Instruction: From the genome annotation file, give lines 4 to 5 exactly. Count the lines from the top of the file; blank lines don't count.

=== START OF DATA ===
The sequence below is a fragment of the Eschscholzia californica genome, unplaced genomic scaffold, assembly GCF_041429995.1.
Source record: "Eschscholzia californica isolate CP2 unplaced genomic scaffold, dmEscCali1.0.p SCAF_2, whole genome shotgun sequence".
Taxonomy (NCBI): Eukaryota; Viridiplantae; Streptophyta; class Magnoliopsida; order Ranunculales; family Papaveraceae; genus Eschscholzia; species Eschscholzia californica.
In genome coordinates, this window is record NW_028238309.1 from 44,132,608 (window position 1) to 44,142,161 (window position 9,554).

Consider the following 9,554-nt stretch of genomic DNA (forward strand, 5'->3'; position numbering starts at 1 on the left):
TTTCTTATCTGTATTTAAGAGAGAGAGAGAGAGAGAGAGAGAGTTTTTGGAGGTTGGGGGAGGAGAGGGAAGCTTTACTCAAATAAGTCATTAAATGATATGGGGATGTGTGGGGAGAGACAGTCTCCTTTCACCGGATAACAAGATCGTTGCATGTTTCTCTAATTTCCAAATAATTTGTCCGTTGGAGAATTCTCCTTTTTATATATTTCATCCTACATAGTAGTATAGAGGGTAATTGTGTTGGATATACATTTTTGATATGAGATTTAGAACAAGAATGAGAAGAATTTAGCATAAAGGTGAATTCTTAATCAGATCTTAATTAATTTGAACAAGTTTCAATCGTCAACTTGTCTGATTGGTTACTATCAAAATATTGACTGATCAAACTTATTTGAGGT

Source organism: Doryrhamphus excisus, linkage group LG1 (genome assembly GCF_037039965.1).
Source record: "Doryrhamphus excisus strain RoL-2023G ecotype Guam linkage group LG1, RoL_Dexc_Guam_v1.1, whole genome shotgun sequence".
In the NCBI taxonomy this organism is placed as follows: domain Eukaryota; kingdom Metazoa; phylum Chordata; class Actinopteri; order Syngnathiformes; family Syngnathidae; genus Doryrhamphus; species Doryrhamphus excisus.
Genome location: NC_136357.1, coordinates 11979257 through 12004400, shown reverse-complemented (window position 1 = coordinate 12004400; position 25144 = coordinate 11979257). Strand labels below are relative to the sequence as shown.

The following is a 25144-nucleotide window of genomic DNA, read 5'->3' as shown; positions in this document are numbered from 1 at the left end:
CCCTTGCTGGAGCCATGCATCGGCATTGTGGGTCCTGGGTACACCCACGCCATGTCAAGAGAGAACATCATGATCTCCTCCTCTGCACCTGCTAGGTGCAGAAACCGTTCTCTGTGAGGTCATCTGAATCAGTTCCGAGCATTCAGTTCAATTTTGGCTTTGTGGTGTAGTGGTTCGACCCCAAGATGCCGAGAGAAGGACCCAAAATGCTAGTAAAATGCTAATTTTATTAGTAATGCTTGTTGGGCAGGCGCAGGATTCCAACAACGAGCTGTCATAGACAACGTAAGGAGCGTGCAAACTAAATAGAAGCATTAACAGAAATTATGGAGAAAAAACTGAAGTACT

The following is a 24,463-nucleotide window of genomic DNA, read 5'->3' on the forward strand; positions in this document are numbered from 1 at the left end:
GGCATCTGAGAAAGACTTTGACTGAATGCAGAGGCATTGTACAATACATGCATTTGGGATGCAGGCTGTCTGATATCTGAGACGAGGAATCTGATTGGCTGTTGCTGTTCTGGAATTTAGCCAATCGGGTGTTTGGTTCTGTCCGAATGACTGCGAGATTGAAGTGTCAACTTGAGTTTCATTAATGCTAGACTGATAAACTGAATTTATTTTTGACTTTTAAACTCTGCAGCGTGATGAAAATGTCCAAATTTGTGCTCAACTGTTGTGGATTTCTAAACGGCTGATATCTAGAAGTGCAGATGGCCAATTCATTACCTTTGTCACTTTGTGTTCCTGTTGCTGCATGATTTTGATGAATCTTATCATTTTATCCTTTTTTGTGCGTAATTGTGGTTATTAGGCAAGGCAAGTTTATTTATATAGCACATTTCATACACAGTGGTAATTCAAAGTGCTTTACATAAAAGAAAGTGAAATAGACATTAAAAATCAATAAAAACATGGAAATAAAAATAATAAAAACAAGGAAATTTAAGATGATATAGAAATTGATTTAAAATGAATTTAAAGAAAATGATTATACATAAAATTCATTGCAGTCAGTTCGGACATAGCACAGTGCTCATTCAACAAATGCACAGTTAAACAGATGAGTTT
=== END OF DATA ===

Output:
In genome coordinates, this window is record NW_028238309.1 from 44,132,608 (window position 1) to 44,142,161 (window position 9,554).

Consider the following 9,554-nt stretch of genomic DNA (forward strand, 5'->3'; position numbering starts at 1 on the left):